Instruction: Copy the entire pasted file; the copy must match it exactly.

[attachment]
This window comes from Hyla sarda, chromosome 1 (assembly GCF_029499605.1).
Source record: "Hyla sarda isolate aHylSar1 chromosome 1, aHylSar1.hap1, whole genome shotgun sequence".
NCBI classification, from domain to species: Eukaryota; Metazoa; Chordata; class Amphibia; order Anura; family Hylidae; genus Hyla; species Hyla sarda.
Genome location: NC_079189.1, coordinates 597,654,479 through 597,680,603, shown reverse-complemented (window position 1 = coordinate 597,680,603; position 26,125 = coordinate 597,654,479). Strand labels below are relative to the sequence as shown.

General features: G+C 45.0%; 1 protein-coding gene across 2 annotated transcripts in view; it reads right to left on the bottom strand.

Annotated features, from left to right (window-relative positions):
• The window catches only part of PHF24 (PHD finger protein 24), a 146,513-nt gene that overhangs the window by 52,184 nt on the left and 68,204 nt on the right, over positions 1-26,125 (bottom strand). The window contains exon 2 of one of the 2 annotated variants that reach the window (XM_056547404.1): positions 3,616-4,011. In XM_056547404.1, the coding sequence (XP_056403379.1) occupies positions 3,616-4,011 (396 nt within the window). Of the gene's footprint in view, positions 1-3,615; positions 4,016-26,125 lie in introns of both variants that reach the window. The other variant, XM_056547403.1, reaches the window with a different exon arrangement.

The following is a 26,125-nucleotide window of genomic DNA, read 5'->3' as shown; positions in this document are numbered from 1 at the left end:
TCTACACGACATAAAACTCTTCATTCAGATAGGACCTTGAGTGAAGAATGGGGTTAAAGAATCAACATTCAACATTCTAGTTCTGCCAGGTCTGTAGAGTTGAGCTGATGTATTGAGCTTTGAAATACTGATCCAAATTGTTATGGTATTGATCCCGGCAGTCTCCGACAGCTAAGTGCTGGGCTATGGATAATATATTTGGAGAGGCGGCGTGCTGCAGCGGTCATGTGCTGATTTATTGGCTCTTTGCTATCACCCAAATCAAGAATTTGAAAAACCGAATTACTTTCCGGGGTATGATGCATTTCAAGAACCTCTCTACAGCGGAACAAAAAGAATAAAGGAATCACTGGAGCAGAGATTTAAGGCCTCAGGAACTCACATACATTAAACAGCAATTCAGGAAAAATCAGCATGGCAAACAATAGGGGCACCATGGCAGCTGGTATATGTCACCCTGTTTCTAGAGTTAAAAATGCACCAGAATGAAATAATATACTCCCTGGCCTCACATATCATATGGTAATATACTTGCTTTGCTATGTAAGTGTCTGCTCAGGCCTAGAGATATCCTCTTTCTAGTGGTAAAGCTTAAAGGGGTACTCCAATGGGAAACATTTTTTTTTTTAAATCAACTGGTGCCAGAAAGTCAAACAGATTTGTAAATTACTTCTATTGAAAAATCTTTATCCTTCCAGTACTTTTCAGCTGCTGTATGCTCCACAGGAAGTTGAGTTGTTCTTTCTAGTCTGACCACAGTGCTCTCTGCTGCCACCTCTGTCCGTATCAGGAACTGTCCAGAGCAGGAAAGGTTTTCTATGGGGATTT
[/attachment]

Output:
This window comes from Hyla sarda, chromosome 1 (assembly GCF_029499605.1).
Source record: "Hyla sarda isolate aHylSar1 chromosome 1, aHylSar1.hap1, whole genome shotgun sequence".
NCBI classification, from domain to species: Eukaryota; Metazoa; Chordata; class Amphibia; order Anura; family Hylidae; genus Hyla; species Hyla sarda.
Genome location: NC_079189.1, coordinates 597,654,479 through 597,680,603, shown reverse-complemented (window position 1 = coordinate 597,680,603; position 26,125 = coordinate 597,654,479). Strand labels below are relative to the sequence as shown.

General features: G+C 45.0%; 1 protein-coding gene across 2 annotated transcripts in view; it reads right to left on the bottom strand.

Annotated features, from left to right (window-relative positions):
• The window catches only part of PHF24 (PHD finger protein 24), a 146,513-nt gene that overhangs the window by 52,184 nt on the left and 68,204 nt on the right, over positions 1-26,125 (bottom strand). The window contains exon 2 of one of the 2 annotated variants that reach the window (XM_056547404.1): positions 3,616-4,011. In XM_056547404.1, the coding sequence (XP_056403379.1) occupies positions 3,616-4,011 (396 nt within the window). Of the gene's footprint in view, positions 1-3,615; positions 4,016-26,125 lie in introns of both variants that reach the window. The other variant, XM_056547403.1, reaches the window with a different exon arrangement.

The following is a 26,125-nucleotide window of genomic DNA, read 5'->3' as shown; positions in this document are numbered from 1 at the left end:
TCTACACGACATAAAACTCTTCATTCAGATAGGACCTTGAGTGAAGAATGGGGTTAAAGAATCAACATTCAACATTCTAGTTCTGCCAGGTCTGTAGAGTTGAGCTGATGTATTGAGCTTTGAAATACTGATCCAAATTGTTATGGTATTGATCCCGGCAGTCTCCGACAGCTAAGTGCTGGGCTATGGATAATATATTTGGAGAGGCGGCGTGCTGCAGCGGTCATGTGCTGATTTATTGGCTCTTTGCTATCACCCAAATCAAGAATTTGAAAAACCGAATTACTTTCCGGGGTATGATGCATTTCAAGAACCTCTCTACAGCGGAACAAAAAGAATAAAGGAATCACTGGAGCAGAGATTTAAGGCCTCAGGAACTCACATACATTAAACAGCAATTCAGGAAAAATCAGCATGGCAAACAATAGGGGCACCATGGCAGCTGGTATATGTCACCCTGTTTCTAGAGTTAAAAATGCACCAGAATGAAATAATATACTCCCTGGCCTCACATATCATATGGTAATATACTTGCTTTGCTATGTAAGTGTCTGCTCAGGCCTAGAGATATCCTCTTTCTAGTGGTAAAGCTTAAAGGGGTACTCCAATGGGAAACATTTTTTTTTTTAAATCAACTGGTGCCAGAAAGTCAAACAGATTTGTAAATTACTTCTATTGAAAAATCTTTATCCTTCCAGTACTTTTCAGCTGCTGTATGCTCCACAGGAAGTTGAGTTGTTCTTTCTAGTCTGACCACAGTGCTCTCTGCTGCCACCTCTGTCCGTATCAGGAACTGTCCAGAGCAGGAAAGGTTTTCTATGGGGATTT